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Amendments to SEBI (Alternate Investment Funds) Regulations, 2012

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On May 05, 2021, the Securities and Exchange Board of India (“SEBI”) brought in a slew of changes to the SEBI (Alternate Investment Funds) Regulations, 2012 (“AIF Regulations”) aimed at improving clarity and accountability with respect to alternate investment funds (“AIFs”) and their functioning via the SEBI (Alternate Investment Funds)(Second Amendment) Regulations, 2021 (“Amendment”).

Broadly, the Amendment brings in changes that (i) seek to clarify or expand certain definitions of the AIF Regulations, (ii) introduce the concept of simultaneous investments by AIFs in other AIFs as well as investee companies, and (iii) introduce a code of conduct for AIFs and relevant stakeholders to improve accountability.

The first key change introduced through the Amendment is providing clarity on the definition of a ‘start-up’. SEBI has now aligned the definition of start-up under the AIF Regulations with that followed by the Department for Promotion of Industry and Internal Trade (“DPIIT”). As per the DPIIT’s definition, an entity would be considered a start-up (i) upto 10 years of its incorporation/ registration; (ii) if turnover of the entity for any of the financial years since incorporation/ registration has not exceeded one hundred crore rupees; and (iii) if the entity is working towards innovation, development or improvement of products or processes or services, or if it is a scalable business model with a high potential of employment generation or wealth creation. Further, the definition of a venture capital undertaking (“VCU”) has been simplified and broadened by removing the earlier list of restricted activities from the definition of a VCU under the AIF regulations. The effect of this change is that Category I AIFs, such as VCUs, can now invest in NBFCs unlike before. The Amendment also substitutes ‘venture capital undertakings’ under sub-regulation (1) of regulation 19F of the AIF Regulations with the word ‘start-ups’, implying that angel funds can now invest in start-ups rather than VCUs, thus widening the investment scope of angel funds in general.

The second key change introduced by the Amendment is the introduction of the concept of simultaneous investment in securities of investee companies and units of other AIFs. As per the structure, AIFs can now either directly invest in the securities of the investee companies, or can choose to invest in units of an AIF that invests in the securities of the investee companies. Prior to the Amendment, a Category I AIF Fund of Funds (“FoF”) was restricted to invest in units of only Category I AIFs. Further, Category II and Category III FoFs were also restricted to invest in units of Category I or Category II AIFs. Further, AIF FoFs were not permitted to invest in units of other AIF FoFs. The Amendment has revised the provisions of Regulation 15(1), Regulation 16(1), Regulation 17, and Regulation 18 to accommodate investments in units of other AIFs, while maintaining the ceiling of 25 percent investment in any one investee company in case of Category I and Category II AIFs and a ceiling of 10 percent for Category III AIFs. It has further been clarified that AIFs investing in other AIFs are not permitted to offer their units for investments to other AIFs.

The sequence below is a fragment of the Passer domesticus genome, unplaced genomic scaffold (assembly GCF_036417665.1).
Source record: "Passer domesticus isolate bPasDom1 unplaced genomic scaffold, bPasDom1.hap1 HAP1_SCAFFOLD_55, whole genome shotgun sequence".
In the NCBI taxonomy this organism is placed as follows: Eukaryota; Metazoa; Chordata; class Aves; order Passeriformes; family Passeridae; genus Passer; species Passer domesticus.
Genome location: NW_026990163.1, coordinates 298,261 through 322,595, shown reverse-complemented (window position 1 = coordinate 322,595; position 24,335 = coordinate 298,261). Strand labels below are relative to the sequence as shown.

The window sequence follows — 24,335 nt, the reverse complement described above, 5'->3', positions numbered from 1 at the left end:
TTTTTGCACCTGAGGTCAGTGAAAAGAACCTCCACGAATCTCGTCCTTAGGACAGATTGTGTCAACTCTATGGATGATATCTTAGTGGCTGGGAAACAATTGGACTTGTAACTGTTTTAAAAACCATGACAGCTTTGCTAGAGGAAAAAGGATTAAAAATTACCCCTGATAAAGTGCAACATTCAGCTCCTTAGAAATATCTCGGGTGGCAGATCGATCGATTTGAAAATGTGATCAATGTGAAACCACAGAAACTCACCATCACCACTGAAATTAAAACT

The third key change introduced by SEBI was to revamp the general obligations of the key management personnel of the AIF, trustee, the trustee company, directors of the trustee company, designated partners or directors of the AIF. The Amendment introduced Schedule IV to the AIF Regulations providing codes of conduct for the AIFs, the key management personnel of the AIF, trustee, trustee company and its directors, managers, key management personnel of the managers, and the members of the investment committee to abide by in order to improve transparency and accountability. As per the Amendment, policies and procedures of AIFs need to be jointly approved by the AIF trustee and the AIF manager, who shall be responsible to ensure that the working of the AIF is in tandem with the AIF regulations and other applicable laws. The members of the investment committee are also required to ensure their decisions are in compliance with relevant laws, thereby shedding some clarity on the responsibilities of such members.

The Amendment has introduced much required changes providing an impetus to the AIF industry. By harmonising the definition of start-ups with the definition prescribed by the DPIIT, SEBI has eased the procedure for investments by AIFs into start-ups and has simplified the regulatory compliance requirements that the investor as well as investee entities would be required to follow. Further, by allowing AIFs to invest in the units of AIFs as well as the securities of investee companies, the Amendment has introduced necessary flexibility in the investment structure of AIFs, which has been long requested by global investors. Finally, by revising the general obligations and managerial responsibilities of the AIF, its trustee, and trustee companies, and their key management personnel and designated partners, the Amendment has introduced measures that will further strengthen the corporate governance mechanism of such entities.